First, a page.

Urine drug screens are commonly performed to identify drug use or monitor adherence to drug therapy. The purpose of this retrospective study was to evaluate the true positive and false positive rates of one of our in-house urine drug screen panels. The urine drugs of abuse panel studied consists of screening by immunoassay then positive immunoassay results were confirmed by mass spectrometry. Reagents from Syva and Microgenics were used for the immunoassay screen. The screen was performed on a Beckman AU5810 random access automated clinical analyzer. The percent of true positives for each immunoassay was determined. Agreement with previously validated GC-MS or LC-MS-MS confirmatory methods was also evaluated. There were 8,825 de-identified screening results for each of the drugs in the panel, except for alcohol (N = 2,296). The percent of samples that screened positive were: 10.0% for amphetamine/methamphetamine/3,4-methylenedioxy-methamphetamine (MDMA), 12.8% for benzodiazepines, 43.7% for opiates (including oxycodone) and 20.3% for tetrahydrocannabinol (THC). The false positive rate for amphetamine/methamphetamine was ∼14%, ∼34% for opiates (excluding oxycodone), 25% for propoxyphene and 100% for phencyclidine and MDMA immunoassays. Based on the results from this retrospective study, the true positive rate for THC drug use among adults were similar to the rate of illicit drug use in young adults from the 2013 National Survey; however, our positivity rate for cocaine was higher than the National Survey.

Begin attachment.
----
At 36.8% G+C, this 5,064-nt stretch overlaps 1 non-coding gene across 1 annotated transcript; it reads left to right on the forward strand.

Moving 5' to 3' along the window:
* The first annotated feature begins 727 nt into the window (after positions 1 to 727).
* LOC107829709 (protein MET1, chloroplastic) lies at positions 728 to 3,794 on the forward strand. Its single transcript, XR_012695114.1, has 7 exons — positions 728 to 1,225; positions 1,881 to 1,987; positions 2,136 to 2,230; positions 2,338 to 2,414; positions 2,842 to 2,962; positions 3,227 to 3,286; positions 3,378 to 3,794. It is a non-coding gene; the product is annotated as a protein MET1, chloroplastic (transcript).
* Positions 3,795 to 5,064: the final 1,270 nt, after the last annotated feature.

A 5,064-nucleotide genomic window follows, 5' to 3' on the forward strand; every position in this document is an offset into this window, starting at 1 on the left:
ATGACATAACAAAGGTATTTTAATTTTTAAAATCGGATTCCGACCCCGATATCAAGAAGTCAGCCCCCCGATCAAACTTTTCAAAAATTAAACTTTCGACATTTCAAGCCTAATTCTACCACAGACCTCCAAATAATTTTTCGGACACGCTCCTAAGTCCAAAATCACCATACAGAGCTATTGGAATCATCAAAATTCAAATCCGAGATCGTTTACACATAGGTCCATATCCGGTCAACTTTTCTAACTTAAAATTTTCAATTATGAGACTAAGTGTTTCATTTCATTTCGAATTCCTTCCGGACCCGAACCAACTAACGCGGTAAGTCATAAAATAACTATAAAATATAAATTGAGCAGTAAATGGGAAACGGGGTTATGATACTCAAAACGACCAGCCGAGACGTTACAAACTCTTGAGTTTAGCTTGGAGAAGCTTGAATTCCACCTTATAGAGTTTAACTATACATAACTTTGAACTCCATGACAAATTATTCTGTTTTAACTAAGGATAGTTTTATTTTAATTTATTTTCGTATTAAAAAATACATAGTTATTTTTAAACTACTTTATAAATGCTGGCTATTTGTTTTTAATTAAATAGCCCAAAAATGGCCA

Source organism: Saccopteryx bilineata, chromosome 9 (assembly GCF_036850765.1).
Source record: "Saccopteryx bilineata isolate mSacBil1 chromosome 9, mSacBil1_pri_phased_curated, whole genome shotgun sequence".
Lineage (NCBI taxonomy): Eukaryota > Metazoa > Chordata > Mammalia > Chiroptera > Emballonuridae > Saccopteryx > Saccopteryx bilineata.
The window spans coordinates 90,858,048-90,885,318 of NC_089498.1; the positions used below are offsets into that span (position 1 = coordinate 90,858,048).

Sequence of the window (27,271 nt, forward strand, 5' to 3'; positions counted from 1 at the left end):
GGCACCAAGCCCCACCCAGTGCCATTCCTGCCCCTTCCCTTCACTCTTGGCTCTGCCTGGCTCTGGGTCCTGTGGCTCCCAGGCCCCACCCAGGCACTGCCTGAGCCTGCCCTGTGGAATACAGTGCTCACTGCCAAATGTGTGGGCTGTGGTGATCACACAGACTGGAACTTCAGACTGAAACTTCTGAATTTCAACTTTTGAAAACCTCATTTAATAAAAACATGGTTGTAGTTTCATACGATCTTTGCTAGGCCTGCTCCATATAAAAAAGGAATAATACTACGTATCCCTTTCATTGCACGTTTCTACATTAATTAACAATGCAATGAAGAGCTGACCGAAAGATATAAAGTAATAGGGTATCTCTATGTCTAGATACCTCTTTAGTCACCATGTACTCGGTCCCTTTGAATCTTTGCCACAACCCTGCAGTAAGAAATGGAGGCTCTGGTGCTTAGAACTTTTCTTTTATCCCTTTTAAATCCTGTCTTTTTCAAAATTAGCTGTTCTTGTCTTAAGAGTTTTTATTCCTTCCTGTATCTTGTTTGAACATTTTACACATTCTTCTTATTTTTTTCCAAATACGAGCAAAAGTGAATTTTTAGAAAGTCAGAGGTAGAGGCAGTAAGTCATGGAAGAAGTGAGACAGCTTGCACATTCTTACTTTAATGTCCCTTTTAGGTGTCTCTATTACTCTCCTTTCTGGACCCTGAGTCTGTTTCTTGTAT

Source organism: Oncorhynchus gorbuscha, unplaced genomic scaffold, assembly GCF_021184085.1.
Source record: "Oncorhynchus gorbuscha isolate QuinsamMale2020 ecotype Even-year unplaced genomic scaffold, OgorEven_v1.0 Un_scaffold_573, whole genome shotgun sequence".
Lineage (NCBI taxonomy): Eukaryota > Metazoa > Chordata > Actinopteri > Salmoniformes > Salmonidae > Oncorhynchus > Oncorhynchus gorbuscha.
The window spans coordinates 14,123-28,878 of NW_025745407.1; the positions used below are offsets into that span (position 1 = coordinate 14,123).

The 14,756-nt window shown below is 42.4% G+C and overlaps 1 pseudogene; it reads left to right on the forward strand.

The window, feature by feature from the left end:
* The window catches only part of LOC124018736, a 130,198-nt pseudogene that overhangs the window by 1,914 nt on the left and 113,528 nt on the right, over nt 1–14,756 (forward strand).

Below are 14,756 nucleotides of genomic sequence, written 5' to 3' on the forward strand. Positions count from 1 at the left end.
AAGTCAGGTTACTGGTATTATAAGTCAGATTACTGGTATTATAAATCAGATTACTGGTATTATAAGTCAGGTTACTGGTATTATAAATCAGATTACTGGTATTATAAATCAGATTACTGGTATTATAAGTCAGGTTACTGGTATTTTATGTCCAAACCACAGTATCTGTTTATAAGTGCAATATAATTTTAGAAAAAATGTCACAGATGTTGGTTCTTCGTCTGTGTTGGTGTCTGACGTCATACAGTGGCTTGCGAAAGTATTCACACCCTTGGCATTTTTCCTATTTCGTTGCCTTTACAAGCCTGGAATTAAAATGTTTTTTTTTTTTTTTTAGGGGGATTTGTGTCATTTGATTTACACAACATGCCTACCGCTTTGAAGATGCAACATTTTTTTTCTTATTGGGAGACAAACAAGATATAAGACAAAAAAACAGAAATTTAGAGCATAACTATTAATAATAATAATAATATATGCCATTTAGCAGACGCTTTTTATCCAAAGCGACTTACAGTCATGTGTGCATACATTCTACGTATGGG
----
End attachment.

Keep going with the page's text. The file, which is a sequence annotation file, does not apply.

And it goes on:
MDMA (“ecstasy”) is widely used as a recreational drug, although there has been some debate about its neurotoxic effects in humans. However, most studies have investigated subjects with heavy use patterns, and the effects of transient MDMA use are unclear. In this review, we therefore focus on subjects with moderate use patterns, in order to assess the evidence for harmful effects. We searched for studies applying neuroimaging techniques in man. Studies were included if they provided at least one group with an average of<50 lifetime episodes of ecstasy use or an average lifetime consumption of<100 ecstasy tablets. All studies published before July 2015 were included. Of the 250 studies identified in the database search, 19 were included. There is no convincing evidence that moderate MDMA use is associated with structural or functional brain alterations in neuroimaging measures. The lack of significant results was associated with high methodological heterogeneity in terms of dosages and co-consumption of other drugs, low quality of studies and small sample sizes.